LabMed

Angioimmunoblastic T Cell Lymphoma (AITL)

At a Glance

Angioimmunoblastic T-cell lymphoma (AITL) is a subtype of peripheral T-cell lymphoma that usually occurs in older adults. Patients typically present with advanced stage lymphoma and are very ill at diagnosis. Lymph nodes are the main site of disease, but liver, spleen, skin, effusions, peripheral blood and bone marrow are commonly affected.

What Tests Should I Request to Confirm My Clinical Dx? In addition, what follow-up tests might be useful?

AITL is usually diagnosed by a lymph node biopsy. Often, a core needle biopsy is not sufficient, and an excisional surgical biopsy is required. This diagnosis can sometimes be difficult to make, and patients often have multiple biopsies before a definitive diagnosis is reached. This lymphoma has a varied histologic appearance with polymorphous atypical lymphoid infiltrate, admixed with plasma cells, eosinophils, and histiocytes. There is a prominent vascular proliferation, expanded intrinsic cell network, and cortical expansion of B immunoblasts. The lymph nodes can be fibrotic and are sometimes described as looking "burned out."

Immunohistochemical staining demonstrates that the neoplastic T-cells are CD3+, CD4+, CD8-, CD10+, and CD30-. Dendritic markers like CD21 and CD23 highlight the abnormal expanded dendritic meshwork. Associated B immunoblasts stain for CD20, CD79a, and EBV (Epstein Barr Virus). These help differentiate AITL from other lymphomas and from reactive conditions.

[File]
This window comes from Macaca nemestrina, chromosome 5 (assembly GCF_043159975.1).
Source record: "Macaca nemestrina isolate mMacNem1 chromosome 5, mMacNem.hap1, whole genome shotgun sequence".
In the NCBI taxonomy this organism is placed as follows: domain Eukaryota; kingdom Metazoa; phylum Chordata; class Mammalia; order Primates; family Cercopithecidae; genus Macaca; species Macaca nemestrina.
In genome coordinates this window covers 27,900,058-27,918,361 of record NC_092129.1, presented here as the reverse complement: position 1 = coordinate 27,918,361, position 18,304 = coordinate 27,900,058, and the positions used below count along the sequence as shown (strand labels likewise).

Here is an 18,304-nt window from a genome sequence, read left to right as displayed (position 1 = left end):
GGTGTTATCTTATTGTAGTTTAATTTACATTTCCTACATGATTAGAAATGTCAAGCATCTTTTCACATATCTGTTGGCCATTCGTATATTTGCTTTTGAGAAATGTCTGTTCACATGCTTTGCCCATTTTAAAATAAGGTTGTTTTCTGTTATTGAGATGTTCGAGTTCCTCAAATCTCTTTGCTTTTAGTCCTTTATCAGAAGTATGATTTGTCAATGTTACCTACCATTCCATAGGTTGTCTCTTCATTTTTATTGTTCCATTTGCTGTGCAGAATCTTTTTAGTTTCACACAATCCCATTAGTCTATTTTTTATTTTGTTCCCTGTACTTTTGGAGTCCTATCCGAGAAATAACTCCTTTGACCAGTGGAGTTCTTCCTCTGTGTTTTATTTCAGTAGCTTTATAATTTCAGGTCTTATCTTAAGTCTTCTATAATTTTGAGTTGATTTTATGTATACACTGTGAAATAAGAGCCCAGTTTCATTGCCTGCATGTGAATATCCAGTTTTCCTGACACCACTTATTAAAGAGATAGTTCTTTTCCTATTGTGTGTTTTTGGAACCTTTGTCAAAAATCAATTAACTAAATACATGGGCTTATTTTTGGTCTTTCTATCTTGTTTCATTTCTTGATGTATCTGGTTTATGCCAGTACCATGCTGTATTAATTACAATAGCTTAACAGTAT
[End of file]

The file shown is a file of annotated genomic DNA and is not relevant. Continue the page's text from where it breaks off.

Flow cytometry often identifies the abnormal T-cell population, which often coexpresses CD4 and CD10 (corresponding to the postulated origin from CD4+ follicular helper T-cells). Cytogenetic karyotype and fluorescence in situ hybridization (FISH) studies are usually not helpful. Molecular polymerase chain reaction (PCR) studies to look for T-cell receptor gene rearrangement can be very helpful and are usually clonal. IgH gene rearrangement, however, may also detect the clonal B-cell population corresponding to the expanded EBV+ B immunoblast population found in association with this T-cell lymphoma.

The diagnosis is made by positive tissue biopsy or cytopathologyvstudy of lymph node, bone marrow, or another involved site, with associated ancillary testing results, such as immunohistochemical staining, flow cytometry, and/or molecular PCR studies for T-cell receptor gene rearrangement.

Are There Any Factors That Might Affect the Lab Results? In particular, does your patient take any medications - OTC drugs or Herbals - that might affect the lab results?

AITL can be difficult to diagnose, especially if only small biopsies are studied. It was formerly thought to be an atypical reactive condition that could progress to lymphoma (so-called angioimmunoblastic lymphadenitis), but now evidence shows that AITL is a de novo lymphoma.

AITL is almost always associated with EBV+ immunoblasts, although the actual lymphomatous T-cells are EBV negative. AITL can progress to or relapse as an EBV+ diffuse large B-cell lymphoma. Laboratory testing may also show polyclonal hypergammaglobulinemia, cold agglutinin, hemolysis, positive rheumatoid factor, and anti-smooth muscle cell antibodies.

What Lab Results Are Absolutely Confirmatory?

A confirmatory test is a positive tissue biopsy or cytopathology study.

What Factors, If Any, Might Affect the Confirmatory Lab Results? In particular, does your patient take any medications - OTC drugs or Herbals - that might affect the lab results?

AITL can be notoriously difficult to diagnose. Laboratory testing may also show EBV positivity, polyclonal hypergammaglobulinemia, cold agglutinin, hemolysis, positive rheumatoid factor, and anti-smooth muscle cell antibodies.

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